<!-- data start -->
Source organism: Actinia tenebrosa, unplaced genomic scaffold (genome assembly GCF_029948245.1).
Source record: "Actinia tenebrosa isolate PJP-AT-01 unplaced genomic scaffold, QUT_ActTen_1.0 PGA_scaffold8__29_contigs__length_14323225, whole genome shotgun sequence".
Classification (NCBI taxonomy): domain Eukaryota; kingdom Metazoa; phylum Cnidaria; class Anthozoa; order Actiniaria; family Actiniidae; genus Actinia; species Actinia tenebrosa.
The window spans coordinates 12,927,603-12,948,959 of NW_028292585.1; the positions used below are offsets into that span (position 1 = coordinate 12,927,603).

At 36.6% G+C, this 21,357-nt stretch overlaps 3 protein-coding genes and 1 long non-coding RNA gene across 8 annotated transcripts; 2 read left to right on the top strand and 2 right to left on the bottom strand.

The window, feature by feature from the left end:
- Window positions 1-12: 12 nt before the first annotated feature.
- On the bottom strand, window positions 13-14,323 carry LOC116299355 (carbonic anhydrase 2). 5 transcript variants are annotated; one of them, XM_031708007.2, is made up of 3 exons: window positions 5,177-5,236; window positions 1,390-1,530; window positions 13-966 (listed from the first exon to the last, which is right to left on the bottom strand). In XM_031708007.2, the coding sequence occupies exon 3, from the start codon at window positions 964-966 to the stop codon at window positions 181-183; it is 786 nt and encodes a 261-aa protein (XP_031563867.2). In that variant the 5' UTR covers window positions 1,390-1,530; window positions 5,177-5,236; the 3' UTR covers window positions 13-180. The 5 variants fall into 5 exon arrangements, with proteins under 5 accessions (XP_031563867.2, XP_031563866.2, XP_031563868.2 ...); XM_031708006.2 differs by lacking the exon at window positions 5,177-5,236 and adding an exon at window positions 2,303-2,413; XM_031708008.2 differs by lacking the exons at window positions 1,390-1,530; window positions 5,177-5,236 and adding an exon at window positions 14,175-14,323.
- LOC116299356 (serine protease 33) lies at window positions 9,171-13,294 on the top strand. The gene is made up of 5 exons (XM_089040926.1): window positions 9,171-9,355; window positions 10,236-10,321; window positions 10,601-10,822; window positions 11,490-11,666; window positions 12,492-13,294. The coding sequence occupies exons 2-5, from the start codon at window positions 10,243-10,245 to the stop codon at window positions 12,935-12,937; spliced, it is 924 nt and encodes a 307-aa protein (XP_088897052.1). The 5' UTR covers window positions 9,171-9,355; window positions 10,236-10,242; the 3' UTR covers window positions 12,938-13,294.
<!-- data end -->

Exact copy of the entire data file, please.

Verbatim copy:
Source organism: Actinia tenebrosa, unplaced genomic scaffold (genome assembly GCF_029948245.1).
Source record: "Actinia tenebrosa isolate PJP-AT-01 unplaced genomic scaffold, QUT_ActTen_1.0 PGA_scaffold8__29_contigs__length_14323225, whole genome shotgun sequence".
Classification (NCBI taxonomy): domain Eukaryota; kingdom Metazoa; phylum Cnidaria; class Anthozoa; order Actiniaria; family Actiniidae; genus Actinia; species Actinia tenebrosa.
The window spans coordinates 12,927,603-12,948,959 of NW_028292585.1; the positions used below are offsets into that span (position 1 = coordinate 12,927,603).

At 36.6% G+C, this 21,357-nt stretch overlaps 3 protein-coding genes and 1 long non-coding RNA gene across 8 annotated transcripts; 2 read left to right on the top strand and 2 right to left on the bottom strand.

The window, feature by feature from the left end:
- Window positions 1-12: 12 nt before the first annotated feature.
- On the bottom strand, window positions 13-14,323 carry LOC116299355 (carbonic anhydrase 2). 5 transcript variants are annotated; one of them, XM_031708007.2, is made up of 3 exons: window positions 5,177-5,236; window positions 1,390-1,530; window positions 13-966 (listed from the first exon to the last, which is right to left on the bottom strand). In XM_031708007.2, the coding sequence occupies exon 3, from the start codon at window positions 964-966 to the stop codon at window positions 181-183; it is 786 nt and encodes a 261-aa protein (XP_031563867.2). In that variant the 5' UTR covers window positions 1,390-1,530; window positions 5,177-5,236; the 3' UTR covers window positions 13-180. The 5 variants fall into 5 exon arrangements, with proteins under 5 accessions (XP_031563867.2, XP_031563866.2, XP_031563868.2 ...); XM_031708006.2 differs by lacking the exon at window positions 5,177-5,236 and adding an exon at window positions 2,303-2,413; XM_031708008.2 differs by lacking the exons at window positions 1,390-1,530; window positions 5,177-5,236 and adding an exon at window positions 14,175-14,323.
- LOC116299356 (serine protease 33) lies at window positions 9,171-13,294 on the top strand. The gene is made up of 5 exons (XM_089040926.1): window positions 9,171-9,355; window positions 10,236-10,321; window positions 10,601-10,822; window positions 11,490-11,666; window positions 12,492-13,294. The coding sequence occupies exons 2-5, from the start codon at window positions 10,243-10,245 to the stop codon at window positions 12,935-12,937; spliced, it is 924 nt and encodes a 307-aa protein (XP_088897052.1). The 5' UTR covers window positions 9,171-9,355; window positions 10,236-10,242; the 3' UTR covers window positions 12,938-13,294.